I think it’s reasonable to change the age qualification because running a horse under seven in the National is a big ask. It is tough enough for a seasoned handicapper going round there and I think they’ve done the right thing keeping out the novicey types.

What is the worst part of being a trainer … and the best?

The best is doing something I love; getting up in the morning and training the horses. It’s so rewarding seeing young horses progress over the months and getting them ready to race. I enjoy taking on the untouched individual and developing it into the finished article.

The downside is that so much can go wrong with horses physically and, when their owners have invested in them, it’s not much fun telling them bad news. But, having said that, most of my owners are very understanding.

Who is your favourite horse and why?

Definitely Teaforthree who is a big old chaser by Oscar. He was quite a useful hurdler last winter and this is his first season novice chasing. You won’t see the best of him until he’s running in long distance handicaps next season, possibly the Welsh National and even the Grand National. I won a charity race on him at Ffos Las and that was a bit of fun. He is a real gent.

How tough is it being a woman in what is still principally a man’s world of racing?

I wouldn’t call it that tough, really. Look at Henrietta Knight, Venetia Williams and Emma Lavelle, and Jenny Pitman before them. They do as well as anyone else and people respect women in racing much more than they used to. It’s the results that count, no matter what sex you are.

You have an excellent strike-rate (32%) in bumpers. What’s the key to sourcing bumper winners and why is being able to win this type of race so important to your yard?

Gearoid and I try and choose them together, hopefully a nice quality horse, and if you can win with them then you have a decent horse to sell on. JP McManus has bought quite a few from us. When we started here there was nothing but green fields, now there are two gallops and new sheds, and most of that money has come from selling these young bumper horses.

When setting out with a bumper, you have a nice quality horse to bring on. We always take time with them; it can be between six months and a year and a half before they are ready. If they can win a bumper impressively you know you have a horse that should be able to go on and win hurdles and chases.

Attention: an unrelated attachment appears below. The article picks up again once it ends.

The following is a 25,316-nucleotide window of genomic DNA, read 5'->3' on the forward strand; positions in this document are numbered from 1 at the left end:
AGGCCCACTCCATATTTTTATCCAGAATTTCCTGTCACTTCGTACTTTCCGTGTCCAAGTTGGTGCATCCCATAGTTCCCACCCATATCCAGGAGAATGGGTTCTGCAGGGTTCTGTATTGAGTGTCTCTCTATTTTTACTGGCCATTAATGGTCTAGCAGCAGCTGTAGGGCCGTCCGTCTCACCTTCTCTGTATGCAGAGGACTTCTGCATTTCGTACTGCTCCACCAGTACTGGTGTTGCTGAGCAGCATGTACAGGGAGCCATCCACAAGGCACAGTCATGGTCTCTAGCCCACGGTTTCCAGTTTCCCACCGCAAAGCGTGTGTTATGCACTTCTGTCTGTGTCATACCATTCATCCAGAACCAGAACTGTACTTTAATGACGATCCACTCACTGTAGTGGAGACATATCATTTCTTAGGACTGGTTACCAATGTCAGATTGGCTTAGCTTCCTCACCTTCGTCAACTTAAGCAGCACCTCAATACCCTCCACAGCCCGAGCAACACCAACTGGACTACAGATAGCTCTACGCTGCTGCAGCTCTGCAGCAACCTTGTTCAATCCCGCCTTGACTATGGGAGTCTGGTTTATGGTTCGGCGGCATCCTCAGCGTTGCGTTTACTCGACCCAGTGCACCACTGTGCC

The Merry Giant ran in the race at Newbury marred by the deaths of two horses in the paddock. How do you reflect on the incident?

I wasn’t there and heard it all second hand. Of course, I was shocked and would have been even more devastated if I’d been there.

Teaforthree was leased by the football programme Soccer AM, advertising the sport to a new audience. How did you enjoy the experience, did it boost your profile, and is this something that racing should be doing more of?

Racing For Change actually leased Teaforthree, putting him in Soccer AM’s name as the owners, as part of the initiative to introduce sports-minded young people to racing. Every bit of advertising helps and we had fun when they came down here filming. The end result was a very nice documentary, but I can’t say it brought us any new owners.

It definitely helps from the public point of view and Racing For Change do try and advertise racing, though I believe it is a sport you’re either interested in or you’re not.

Can you give us two horses that you are really excited about for this season?

Peckhamecho, who won his novice hurdle at Ffos Las in November, is a chaser in the making but he will be kept hurdling this time. He needs to fill out but he is going the right way and hopefully we will have some fun with him. And the other must be my old favourite Teaforthree, who I really like the look of for this season.